Rapaport Magazine

Rough Struggles to Keep up With Demand

Antwerp March Market Report

By Marc Goldstein
 “The rough is burning” is an old industry expression that appears to summarize quite accurately the feelings by many in the trade regarding current conditions. Demand for small rough goods reportedly increased by more than 10 percent in recent weeks, to such an extent that the 100-per-carat rough can find buyers, even for prices as high as $1,000 per carat. However, even at that price, the shortage is such that the problem is to find the goods.

The results from the different auctions that have taken place in Antwerp in recent weeks — BHP, Diamdel, ALROSA — show that the offered prices have increased substantially, at least by an average of 5 percent, according to some diamond manufacturers. This was certainly the case for the bigger stones, and even more for the small goods. As a result, the trade was expecting a serious increase in De Beers next sight prices at the end of February. One can already sense the anticipation of that rise by the prices of polished, which have increased by an average of 5 percent in recent weeks.

The odd sizes — 60 to 69 points, 80 to 89 points, 5-grainers of 1.21 to 1.49 points and 2.50 to 2.99 carats — can easily command a 10 percent premium and even more. It’s increasingly common for buyers to decide to pay full Rapaport list price and even more for a 2.5-carat stone, rather than buy a 3-carat for the Rapaport list price minus discount. There is increased awareness that the former stone would be a little smaller than the latter, but considerably less expensive.

A “Futures” Market?

The market appears to be turning away from buying diamonds to buying diamond futures. Buyers are accumulating rough for prices at which they expect to sell it as is. Or, they are gambling on future prices, by polishing the rough and holding on to it, betting that polished prices will rise in the future, at which point they will sell it. The market follows supply-demand movements with some delay.

Some diamantaires claim that due to the 400 percent increase in the price of gold over the past couple of years, the value share of diamonds in diamond jewelry has been reduced. That means there is more room for diamond prices — which have increased by only 30 percent over the same period — to rise substantially in order to maintain the ratio of gold to diamond in jewelry prices. Gold is a refuge asset for investors, whereas diamonds are not… at least not yet.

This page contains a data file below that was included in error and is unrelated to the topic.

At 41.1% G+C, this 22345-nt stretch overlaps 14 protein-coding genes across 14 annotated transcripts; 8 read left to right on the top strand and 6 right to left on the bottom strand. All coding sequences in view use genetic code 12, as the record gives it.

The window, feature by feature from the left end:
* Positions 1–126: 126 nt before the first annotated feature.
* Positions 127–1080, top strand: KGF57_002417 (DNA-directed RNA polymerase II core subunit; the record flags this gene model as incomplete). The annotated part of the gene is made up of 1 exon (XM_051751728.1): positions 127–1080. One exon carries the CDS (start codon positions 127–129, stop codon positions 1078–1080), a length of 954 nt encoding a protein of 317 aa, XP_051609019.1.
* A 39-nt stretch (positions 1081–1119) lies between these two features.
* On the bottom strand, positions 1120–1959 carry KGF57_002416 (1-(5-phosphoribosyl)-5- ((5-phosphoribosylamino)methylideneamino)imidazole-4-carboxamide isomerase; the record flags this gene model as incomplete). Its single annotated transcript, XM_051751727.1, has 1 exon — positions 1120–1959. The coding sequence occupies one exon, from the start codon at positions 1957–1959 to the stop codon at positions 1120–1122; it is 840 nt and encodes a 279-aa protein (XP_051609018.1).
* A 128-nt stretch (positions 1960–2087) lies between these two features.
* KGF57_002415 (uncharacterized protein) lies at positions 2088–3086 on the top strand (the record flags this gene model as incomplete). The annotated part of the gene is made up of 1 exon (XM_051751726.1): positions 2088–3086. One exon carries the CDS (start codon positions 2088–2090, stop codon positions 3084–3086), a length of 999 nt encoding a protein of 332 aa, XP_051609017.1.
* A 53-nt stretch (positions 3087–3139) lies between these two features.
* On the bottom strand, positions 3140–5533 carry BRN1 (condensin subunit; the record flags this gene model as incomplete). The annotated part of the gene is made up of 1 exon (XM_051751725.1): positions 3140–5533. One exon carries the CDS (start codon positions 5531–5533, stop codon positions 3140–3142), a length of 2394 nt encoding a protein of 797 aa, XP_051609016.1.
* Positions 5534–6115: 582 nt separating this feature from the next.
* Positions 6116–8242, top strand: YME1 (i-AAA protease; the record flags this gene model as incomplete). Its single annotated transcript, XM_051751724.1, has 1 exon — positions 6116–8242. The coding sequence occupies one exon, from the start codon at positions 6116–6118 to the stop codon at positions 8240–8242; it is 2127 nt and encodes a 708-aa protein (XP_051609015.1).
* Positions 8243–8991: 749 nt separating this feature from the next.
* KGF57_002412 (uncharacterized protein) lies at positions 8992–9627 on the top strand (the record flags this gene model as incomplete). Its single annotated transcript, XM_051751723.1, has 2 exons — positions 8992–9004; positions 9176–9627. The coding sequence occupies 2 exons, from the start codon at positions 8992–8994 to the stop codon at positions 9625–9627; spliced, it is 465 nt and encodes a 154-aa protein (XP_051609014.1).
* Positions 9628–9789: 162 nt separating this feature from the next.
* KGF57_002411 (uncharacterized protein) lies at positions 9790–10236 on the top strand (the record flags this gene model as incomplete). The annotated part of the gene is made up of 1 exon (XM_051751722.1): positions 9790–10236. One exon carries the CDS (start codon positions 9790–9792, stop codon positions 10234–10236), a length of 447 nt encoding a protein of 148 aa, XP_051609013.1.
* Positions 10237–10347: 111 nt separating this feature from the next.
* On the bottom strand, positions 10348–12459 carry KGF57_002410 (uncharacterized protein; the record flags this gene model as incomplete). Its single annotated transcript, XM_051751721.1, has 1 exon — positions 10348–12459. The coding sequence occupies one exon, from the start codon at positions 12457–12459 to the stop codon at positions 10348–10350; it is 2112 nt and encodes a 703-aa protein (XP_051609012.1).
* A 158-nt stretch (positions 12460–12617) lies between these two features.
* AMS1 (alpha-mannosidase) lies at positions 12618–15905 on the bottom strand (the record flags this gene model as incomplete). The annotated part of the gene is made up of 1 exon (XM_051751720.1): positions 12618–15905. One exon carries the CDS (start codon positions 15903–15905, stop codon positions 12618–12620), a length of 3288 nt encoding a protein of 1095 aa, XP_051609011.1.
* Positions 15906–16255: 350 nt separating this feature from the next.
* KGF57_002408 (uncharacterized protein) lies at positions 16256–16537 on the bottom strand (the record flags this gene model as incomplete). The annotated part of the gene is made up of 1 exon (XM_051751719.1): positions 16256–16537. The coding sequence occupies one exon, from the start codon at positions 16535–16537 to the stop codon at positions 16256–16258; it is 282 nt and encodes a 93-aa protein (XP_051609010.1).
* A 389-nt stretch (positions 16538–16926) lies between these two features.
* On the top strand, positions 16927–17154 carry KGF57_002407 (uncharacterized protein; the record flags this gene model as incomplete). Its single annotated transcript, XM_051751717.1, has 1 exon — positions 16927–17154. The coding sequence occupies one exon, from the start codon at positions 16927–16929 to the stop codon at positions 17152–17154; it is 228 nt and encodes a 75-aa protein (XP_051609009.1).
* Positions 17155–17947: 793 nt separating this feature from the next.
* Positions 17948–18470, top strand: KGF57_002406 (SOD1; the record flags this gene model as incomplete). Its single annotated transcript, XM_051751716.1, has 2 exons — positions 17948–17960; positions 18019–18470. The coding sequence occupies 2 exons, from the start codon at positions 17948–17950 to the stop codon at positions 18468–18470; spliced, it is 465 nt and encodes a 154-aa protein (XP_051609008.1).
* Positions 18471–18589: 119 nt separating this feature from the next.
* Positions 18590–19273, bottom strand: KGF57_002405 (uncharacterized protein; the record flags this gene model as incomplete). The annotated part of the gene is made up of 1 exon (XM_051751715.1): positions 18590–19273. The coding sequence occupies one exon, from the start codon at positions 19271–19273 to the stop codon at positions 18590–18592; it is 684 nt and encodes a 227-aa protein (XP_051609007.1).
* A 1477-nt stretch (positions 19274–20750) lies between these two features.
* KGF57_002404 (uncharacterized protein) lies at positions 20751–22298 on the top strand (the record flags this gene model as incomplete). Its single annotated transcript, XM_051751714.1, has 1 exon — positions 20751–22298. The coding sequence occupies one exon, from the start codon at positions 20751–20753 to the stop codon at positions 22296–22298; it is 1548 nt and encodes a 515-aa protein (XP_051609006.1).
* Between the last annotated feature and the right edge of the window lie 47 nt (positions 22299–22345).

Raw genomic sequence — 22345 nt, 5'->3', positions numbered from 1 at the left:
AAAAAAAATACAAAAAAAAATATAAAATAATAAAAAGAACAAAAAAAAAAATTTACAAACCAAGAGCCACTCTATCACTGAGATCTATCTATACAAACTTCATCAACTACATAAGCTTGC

“People in the industry are currently buying for two major reasons,” explained Jacky Lewy of Natural Diamond Corporation. “Either they own factories they need to keep running, or they believe for all kinds of reasons that the prices of the rough and of the polished are going to rise at some point in the future.” It appears that the trust of diamantaires in the diamond is back. Hopefully, it is not a blind trust.

Mihir Mehta of Jayam explained his optimism by noting that a “30 percent to 40 percent increase in the rough, especially in the smaller goods, is exceptional. In that sense, it’s not just a repetition of what’s happened in the industry so often in the past. Maybe even the polished is going to get stronger and stronger, but the question is how high and how fast it is all going to happen, should it happen. Some will say the increase in demand now is most probably the result of speculation. We’re not among them. Those who are speculating may even turn out to be right, who can predict? We’ll find out whether they are in two or three years, as only time will tell!”

“With the economic downturn in 2008, lots of miners cut their production of rough diamonds,” said Bharat Shah of Diampex. “Subsequently, the economic recovery was far quicker than expected. Demand has grown very fast, and domestic consumption in India and China has grown out of proportion. In global diamond production, we’ve already reached the value level we were at before the economic meltdown of 2008. But carat-wise, we’re not at the prerecession level yet. So, this most recent jump in prices is not because of the speculative nature of the industry, but due to the carat imbalance between demand and supply.”


Mickey Weinstock, diamond coordinator of the Belgian-European Union (EU) Pavilion during the World Expo 2010 in Shanghai, was nominated Knight of the Order of Leopold by His Royal Highness, King Albert II of Belgium. An official ceremony took place at the residence of the Prime Minister, Yvers Leterme, followed by a second ceremony at the royal palace in Brussels to thank the sponsors of the expo. “I’m very happy to have received this honor and would like to share it with the whole Antwerp diamond community,” said Weinstock, “which at the Shanghai Expo 2010 successfully established Belgium’s reputation for premium-quality diamonds and certificates in China for posterity.”


The Marketplace


• Smaller sizes in better qualities are very much in demand.

• Brown goods across the board have also picked up in a very positive way.

• Compared to the smaller sizes, the price volatility of stones bigger than 2 carats is not that high.

Article from the Rapaport Magazine - March 2011. To subscribe click here.

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